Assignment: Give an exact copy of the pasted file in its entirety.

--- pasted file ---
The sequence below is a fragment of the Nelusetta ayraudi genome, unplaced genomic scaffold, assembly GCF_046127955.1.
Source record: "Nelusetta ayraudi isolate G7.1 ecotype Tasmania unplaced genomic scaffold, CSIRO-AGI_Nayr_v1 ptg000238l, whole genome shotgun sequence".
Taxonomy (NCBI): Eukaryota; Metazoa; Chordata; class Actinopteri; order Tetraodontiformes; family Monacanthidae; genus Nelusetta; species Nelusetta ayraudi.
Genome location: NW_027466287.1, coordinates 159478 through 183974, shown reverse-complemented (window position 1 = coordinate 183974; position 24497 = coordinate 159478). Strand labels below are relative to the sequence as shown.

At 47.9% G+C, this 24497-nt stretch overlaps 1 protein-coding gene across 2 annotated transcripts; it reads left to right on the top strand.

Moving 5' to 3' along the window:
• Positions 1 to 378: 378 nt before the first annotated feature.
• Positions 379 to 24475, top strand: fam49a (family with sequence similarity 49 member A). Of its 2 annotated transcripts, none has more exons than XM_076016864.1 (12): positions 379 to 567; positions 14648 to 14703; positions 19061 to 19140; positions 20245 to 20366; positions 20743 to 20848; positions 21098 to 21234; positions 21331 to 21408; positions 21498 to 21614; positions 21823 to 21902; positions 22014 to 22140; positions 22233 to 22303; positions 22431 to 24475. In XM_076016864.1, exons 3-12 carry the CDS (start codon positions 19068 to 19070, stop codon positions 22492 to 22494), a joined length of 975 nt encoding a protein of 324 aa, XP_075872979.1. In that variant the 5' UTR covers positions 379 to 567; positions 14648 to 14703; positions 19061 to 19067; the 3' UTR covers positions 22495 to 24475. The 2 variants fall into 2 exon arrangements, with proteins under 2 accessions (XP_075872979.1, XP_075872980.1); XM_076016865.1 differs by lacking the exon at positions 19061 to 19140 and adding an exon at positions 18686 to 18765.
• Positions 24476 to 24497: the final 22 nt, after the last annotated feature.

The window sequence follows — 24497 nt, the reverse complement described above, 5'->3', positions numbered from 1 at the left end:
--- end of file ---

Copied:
The sequence below is a fragment of the Nelusetta ayraudi genome, unplaced genomic scaffold, assembly GCF_046127955.1.
Source record: "Nelusetta ayraudi isolate G7.1 ecotype Tasmania unplaced genomic scaffold, CSIRO-AGI_Nayr_v1 ptg000238l, whole genome shotgun sequence".
Taxonomy (NCBI): Eukaryota; Metazoa; Chordata; class Actinopteri; order Tetraodontiformes; family Monacanthidae; genus Nelusetta; species Nelusetta ayraudi.
Genome location: NW_027466287.1, coordinates 159478 through 183974, shown reverse-complemented (window position 1 = coordinate 183974; position 24497 = coordinate 159478). Strand labels below are relative to the sequence as shown.

At 47.9% G+C, this 24497-nt stretch overlaps 1 protein-coding gene across 2 annotated transcripts; it reads left to right on the top strand.

Moving 5' to 3' along the window:
• Positions 1 to 378: 378 nt before the first annotated feature.
• Positions 379 to 24475, top strand: fam49a (family with sequence similarity 49 member A). Of its 2 annotated transcripts, none has more exons than XM_076016864.1 (12): positions 379 to 567; positions 14648 to 14703; positions 19061 to 19140; positions 20245 to 20366; positions 20743 to 20848; positions 21098 to 21234; positions 21331 to 21408; positions 21498 to 21614; positions 21823 to 21902; positions 22014 to 22140; positions 22233 to 22303; positions 22431 to 24475. In XM_076016864.1, exons 3-12 carry the CDS (start codon positions 19068 to 19070, stop codon positions 22492 to 22494), a joined length of 975 nt encoding a protein of 324 aa, XP_075872979.1. In that variant the 5' UTR covers positions 379 to 567; positions 14648 to 14703; positions 19061 to 19067; the 3' UTR covers positions 22495 to 24475. The 2 variants fall into 2 exon arrangements, with proteins under 2 accessions (XP_075872979.1, XP_075872980.1); XM_076016865.1 differs by lacking the exon at positions 19061 to 19140 and adding an exon at positions 18686 to 18765.
• Positions 24476 to 24497: the final 22 nt, after the last annotated feature.

The window sequence follows — 24497 nt, the reverse complement described above, 5'->3', positions numbered from 1 at the left end: